ZDNet UK's sister site ZDNet Australia was invited inside Global Switch's datacentre facility based in Ultimo, Sydney, for a tour of the Harbour MSP suite, which houses Steam Engine's high-performance computing gear.
Steam Engine runs a cloud-based, high-powered computing environment that has been used for resource-intensive data analysis from the Large Hadron Collider in Geneva to rendering facilities for Australian special effects gurus Rising Sun Pictures.
Each of these hard disks stores 30TB-worth of data ranging from scientific analyses to files for films. These are four-year-old legacy drives and plans are in place to modernise the storage array.
Pictured here are three storage racks side by side. On the left are the legacy 30TB disks and on the right are blue Hitachi arrays that can store 100TB each.
Pictured is a NetApp controller for the legacy hard disks.
Here are HP computational server nodes.
This particular customer has brought in their own terabyte hard disk with some basic material to get the ball rolling on their project, avoiding having to bus it down via a network connection.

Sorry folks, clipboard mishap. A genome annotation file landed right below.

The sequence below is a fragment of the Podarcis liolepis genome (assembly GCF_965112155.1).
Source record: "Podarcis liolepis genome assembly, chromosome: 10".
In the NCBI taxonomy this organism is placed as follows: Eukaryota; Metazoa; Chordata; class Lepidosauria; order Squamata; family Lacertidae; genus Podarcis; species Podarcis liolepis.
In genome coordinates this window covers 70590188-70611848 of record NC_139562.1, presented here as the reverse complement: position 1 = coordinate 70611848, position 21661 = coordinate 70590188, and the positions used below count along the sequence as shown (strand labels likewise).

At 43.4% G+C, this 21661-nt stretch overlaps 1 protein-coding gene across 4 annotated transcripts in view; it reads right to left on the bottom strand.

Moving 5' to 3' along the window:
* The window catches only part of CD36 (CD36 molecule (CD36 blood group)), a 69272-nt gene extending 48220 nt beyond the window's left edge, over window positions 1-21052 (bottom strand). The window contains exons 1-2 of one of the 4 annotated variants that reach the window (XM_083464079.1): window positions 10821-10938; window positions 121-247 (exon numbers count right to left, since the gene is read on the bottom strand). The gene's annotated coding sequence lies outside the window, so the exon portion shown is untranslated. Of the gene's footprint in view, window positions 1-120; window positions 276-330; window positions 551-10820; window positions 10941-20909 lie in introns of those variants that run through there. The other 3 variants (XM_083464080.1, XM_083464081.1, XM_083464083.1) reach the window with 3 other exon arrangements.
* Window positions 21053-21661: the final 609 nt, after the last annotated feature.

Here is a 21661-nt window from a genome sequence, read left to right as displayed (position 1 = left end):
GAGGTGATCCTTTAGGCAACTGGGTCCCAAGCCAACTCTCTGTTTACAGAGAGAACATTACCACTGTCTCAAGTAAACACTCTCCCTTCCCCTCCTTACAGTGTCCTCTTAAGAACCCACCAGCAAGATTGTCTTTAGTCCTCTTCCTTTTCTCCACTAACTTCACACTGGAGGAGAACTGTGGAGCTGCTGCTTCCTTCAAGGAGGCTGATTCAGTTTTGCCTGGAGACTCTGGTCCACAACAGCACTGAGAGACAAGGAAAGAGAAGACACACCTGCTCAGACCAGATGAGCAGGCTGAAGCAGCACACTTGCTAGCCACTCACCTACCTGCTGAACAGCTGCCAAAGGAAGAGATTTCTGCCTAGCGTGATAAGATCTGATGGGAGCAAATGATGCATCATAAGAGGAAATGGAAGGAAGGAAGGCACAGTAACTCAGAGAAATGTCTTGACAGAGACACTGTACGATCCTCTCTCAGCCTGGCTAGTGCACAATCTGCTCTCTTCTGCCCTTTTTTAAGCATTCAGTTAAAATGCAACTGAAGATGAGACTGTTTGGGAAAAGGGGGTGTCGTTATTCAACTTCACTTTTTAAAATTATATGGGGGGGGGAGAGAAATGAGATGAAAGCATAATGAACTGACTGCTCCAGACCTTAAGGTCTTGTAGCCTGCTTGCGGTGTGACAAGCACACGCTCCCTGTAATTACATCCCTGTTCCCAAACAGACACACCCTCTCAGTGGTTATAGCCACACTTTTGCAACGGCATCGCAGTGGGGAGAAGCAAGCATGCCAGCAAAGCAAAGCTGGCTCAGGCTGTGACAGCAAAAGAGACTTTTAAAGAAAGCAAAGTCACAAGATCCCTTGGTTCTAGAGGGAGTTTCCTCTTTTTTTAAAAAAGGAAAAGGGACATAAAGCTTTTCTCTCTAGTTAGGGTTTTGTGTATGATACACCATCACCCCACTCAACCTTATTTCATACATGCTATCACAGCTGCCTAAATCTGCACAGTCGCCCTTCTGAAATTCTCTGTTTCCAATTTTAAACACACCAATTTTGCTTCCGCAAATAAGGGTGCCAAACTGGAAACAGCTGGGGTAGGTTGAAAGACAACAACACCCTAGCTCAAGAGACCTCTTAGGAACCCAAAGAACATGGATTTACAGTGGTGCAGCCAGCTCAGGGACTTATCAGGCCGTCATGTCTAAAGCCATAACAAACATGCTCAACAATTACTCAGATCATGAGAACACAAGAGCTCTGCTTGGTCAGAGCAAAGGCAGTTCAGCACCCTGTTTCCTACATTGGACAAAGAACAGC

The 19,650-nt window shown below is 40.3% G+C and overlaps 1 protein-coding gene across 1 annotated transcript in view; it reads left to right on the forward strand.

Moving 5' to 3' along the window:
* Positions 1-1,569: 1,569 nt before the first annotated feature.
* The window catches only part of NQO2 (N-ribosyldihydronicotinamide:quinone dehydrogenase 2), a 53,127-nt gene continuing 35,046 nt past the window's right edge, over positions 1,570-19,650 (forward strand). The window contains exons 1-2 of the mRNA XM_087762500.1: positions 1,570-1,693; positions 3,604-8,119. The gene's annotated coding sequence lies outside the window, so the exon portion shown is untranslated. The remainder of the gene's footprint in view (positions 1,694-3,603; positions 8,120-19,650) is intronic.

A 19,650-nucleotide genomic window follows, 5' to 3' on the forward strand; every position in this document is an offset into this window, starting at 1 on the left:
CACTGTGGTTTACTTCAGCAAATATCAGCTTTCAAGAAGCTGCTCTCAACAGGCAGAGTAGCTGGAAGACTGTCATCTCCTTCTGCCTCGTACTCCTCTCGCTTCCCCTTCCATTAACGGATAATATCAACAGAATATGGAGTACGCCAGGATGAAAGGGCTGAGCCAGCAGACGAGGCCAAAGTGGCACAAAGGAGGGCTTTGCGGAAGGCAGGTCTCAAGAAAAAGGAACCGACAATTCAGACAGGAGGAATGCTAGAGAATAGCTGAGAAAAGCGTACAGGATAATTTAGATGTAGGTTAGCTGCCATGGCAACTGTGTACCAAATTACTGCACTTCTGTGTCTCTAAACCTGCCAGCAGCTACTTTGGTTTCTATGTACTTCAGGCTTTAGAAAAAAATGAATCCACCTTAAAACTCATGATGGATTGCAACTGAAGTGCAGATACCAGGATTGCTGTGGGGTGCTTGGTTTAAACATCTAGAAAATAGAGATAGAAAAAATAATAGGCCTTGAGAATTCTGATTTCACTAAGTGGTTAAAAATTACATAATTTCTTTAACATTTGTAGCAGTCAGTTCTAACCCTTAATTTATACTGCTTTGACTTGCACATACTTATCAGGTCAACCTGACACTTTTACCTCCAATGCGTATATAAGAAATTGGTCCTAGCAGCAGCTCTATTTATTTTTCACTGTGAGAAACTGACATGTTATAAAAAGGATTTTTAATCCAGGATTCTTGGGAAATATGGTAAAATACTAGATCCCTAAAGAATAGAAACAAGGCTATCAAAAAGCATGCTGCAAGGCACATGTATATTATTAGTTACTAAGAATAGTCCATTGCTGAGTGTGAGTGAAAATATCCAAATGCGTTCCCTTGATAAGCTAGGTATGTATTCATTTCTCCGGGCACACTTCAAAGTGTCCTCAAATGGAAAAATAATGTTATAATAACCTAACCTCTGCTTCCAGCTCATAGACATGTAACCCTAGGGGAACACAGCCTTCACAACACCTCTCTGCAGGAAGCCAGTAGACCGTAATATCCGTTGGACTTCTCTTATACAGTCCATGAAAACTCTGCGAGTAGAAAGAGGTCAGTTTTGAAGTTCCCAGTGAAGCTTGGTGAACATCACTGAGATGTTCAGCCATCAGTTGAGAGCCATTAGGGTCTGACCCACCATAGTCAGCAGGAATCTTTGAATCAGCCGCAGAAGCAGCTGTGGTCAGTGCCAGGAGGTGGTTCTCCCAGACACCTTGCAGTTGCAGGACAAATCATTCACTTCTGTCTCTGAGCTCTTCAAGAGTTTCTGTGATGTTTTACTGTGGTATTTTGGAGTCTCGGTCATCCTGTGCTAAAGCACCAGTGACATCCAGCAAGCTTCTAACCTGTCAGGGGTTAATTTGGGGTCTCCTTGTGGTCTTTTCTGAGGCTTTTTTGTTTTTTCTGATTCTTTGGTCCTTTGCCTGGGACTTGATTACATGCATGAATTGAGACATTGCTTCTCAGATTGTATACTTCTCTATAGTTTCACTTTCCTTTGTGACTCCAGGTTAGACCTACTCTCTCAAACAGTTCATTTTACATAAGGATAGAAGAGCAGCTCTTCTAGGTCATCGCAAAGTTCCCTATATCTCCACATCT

Each rack is tightly secured.
Networking facilities are run around the datacentre suite via overhead runners and cold air is forced under a two-foot raised floor.
This is the business end of a front-end server.
The area at the back of the racks is cooled by a variety of air-based methods. No liquid cooling method is employed by Steam Engine.
Steam Engine's customers can install their various operating environments on these front-end servers to interface with the high-powered computing environment.
Mike Smith is the project manager for Steam Engine and showed us around the rack space.
The HP server nodes are cooled using forced air pushed from the front of the unit.
The entire Harbour MSP suite is hooked up to an Inergen fire suppression system to stave off disaster.